Booth argues that historical and social circumstances are, as Larkin himself believed, the context and not the substance of his work. He treats Larkin as a deliberate artist, rather than as a political symptom or sexual case- history. . . . Close readings of a range of Larkin's . . . poems demonstrate that they operate on a more profound imaginative level: either treating universal themes, or dramatising and ironising stereotypes in order to create embodiments of experience beyond or beneath ideology.

In contrast we are told:

Stephen Regan argues strongly for the importance of reading the poems historically and contextually. The emphasis here is on the post-war cultural milieu of Larkin's work and its complex engagement with questions of individual freedom and social commitment.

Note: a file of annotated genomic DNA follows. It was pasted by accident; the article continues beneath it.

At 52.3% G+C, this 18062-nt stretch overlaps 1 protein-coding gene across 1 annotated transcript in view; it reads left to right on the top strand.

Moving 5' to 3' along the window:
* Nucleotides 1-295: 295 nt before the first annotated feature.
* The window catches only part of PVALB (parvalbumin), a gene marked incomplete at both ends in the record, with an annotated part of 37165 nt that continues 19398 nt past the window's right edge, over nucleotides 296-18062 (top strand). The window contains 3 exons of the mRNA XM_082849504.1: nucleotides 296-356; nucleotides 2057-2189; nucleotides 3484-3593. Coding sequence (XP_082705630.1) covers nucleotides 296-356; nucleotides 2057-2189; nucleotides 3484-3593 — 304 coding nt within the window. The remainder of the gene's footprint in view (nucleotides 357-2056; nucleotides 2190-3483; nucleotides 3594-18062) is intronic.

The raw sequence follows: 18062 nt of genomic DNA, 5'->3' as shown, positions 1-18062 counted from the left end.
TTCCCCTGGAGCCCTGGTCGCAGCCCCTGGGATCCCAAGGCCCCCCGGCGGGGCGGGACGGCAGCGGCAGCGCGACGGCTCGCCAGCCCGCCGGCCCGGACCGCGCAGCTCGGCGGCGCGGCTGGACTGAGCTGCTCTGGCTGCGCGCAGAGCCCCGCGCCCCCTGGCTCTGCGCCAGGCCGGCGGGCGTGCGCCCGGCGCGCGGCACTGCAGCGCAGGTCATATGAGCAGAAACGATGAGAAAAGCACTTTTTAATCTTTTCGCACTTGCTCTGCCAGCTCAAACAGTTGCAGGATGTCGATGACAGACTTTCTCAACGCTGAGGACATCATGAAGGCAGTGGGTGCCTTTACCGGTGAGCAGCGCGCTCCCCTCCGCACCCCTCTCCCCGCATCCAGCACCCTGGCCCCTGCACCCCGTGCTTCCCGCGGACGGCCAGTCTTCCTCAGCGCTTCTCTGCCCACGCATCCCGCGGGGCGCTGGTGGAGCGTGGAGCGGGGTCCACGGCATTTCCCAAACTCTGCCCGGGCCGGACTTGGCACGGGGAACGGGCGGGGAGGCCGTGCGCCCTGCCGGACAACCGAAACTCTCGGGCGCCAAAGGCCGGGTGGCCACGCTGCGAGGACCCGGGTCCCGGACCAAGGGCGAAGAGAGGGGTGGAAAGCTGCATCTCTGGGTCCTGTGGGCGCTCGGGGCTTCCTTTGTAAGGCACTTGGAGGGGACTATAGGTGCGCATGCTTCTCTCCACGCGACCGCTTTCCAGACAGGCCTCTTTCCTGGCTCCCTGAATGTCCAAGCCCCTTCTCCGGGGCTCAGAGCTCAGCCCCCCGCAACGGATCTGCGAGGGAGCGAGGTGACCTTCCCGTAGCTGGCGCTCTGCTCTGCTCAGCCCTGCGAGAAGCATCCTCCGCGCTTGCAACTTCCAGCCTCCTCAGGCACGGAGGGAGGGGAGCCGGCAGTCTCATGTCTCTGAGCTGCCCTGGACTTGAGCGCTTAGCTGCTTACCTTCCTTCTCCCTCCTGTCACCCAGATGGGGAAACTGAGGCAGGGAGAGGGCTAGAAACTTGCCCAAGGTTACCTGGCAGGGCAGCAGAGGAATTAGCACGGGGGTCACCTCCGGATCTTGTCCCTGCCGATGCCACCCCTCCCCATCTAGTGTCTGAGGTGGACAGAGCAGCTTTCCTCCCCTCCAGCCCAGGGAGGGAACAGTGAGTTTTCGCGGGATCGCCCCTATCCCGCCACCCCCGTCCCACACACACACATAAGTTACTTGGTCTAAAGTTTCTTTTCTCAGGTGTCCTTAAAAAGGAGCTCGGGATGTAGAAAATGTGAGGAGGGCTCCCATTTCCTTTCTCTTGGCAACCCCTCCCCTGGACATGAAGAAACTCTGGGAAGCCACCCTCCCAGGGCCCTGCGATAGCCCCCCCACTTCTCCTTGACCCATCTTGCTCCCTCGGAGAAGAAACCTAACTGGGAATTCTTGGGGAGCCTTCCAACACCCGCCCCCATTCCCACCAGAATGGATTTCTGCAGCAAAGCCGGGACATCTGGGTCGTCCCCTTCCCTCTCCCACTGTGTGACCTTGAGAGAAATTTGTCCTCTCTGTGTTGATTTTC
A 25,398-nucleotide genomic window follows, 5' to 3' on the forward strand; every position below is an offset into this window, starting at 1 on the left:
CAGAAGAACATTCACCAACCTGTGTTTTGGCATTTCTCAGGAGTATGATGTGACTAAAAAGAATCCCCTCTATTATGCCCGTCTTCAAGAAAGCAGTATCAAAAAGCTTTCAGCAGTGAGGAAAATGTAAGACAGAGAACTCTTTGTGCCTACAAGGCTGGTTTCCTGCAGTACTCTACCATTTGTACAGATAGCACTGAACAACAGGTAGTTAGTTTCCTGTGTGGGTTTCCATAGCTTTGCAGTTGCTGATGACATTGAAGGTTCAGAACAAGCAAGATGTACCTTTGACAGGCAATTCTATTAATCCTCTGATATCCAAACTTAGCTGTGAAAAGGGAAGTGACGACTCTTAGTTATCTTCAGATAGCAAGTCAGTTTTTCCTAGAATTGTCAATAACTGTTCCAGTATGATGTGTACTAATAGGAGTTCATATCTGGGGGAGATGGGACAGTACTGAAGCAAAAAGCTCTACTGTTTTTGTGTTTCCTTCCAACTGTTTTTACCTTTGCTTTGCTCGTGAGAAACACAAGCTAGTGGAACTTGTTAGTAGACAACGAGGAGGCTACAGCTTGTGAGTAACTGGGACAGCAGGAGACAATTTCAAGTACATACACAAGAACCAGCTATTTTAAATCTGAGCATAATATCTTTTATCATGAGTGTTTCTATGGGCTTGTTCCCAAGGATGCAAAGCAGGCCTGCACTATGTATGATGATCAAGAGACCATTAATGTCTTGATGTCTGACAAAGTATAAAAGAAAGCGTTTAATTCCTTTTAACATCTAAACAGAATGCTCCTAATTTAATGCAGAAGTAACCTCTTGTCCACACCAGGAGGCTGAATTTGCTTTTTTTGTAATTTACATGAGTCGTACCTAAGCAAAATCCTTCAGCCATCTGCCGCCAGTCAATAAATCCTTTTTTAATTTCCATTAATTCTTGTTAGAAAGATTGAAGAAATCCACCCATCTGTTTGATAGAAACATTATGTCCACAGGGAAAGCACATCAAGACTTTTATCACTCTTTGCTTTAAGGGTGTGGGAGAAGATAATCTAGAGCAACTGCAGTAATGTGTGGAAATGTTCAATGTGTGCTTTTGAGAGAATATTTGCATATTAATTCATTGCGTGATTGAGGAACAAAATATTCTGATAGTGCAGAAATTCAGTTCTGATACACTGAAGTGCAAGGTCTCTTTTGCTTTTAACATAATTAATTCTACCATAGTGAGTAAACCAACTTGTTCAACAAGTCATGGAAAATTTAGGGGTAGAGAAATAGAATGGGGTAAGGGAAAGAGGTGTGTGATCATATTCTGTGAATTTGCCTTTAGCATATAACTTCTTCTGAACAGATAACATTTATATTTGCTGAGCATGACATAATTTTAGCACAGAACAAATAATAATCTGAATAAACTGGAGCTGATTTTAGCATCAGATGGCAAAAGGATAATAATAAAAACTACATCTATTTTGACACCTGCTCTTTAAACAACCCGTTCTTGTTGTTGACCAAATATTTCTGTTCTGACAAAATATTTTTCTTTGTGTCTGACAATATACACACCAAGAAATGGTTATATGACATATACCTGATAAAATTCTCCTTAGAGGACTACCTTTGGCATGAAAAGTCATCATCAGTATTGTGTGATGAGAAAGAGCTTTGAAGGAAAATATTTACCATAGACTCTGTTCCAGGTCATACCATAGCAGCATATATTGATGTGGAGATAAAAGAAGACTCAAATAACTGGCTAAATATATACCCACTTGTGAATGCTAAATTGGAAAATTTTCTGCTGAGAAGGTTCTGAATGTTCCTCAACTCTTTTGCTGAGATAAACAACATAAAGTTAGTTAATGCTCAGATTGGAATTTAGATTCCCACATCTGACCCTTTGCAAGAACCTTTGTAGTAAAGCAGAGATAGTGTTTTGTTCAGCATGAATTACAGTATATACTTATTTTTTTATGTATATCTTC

Out of this, or indeed any contact with varieties of Larkin criticism, we have to conclude that there is a remarkable diversity of readings being made of Larkin's works, and that no one reading can easily be privileged over others. The reader is left very free to respond, which is good for the reader, but a challenge too.

Larkin's texts, like Chaucer's, have few or no tonal markers; in other words, the ironic tone that many readers perceive in certain poems cannot easily be grounded or refuted. Larkin was often inclined to parody, and to self-parody. To complicate matters, the speaking persona in his poems need almost never be identified with Larkin in any particularly biographical way in order to establish coherent readings. Yet how different the readers' response to, say, poems mocking marriage, if they are read as strident authorial declarations, or as parodies of stereotyped attitudes. Multiple readings have been made of the poem that ends: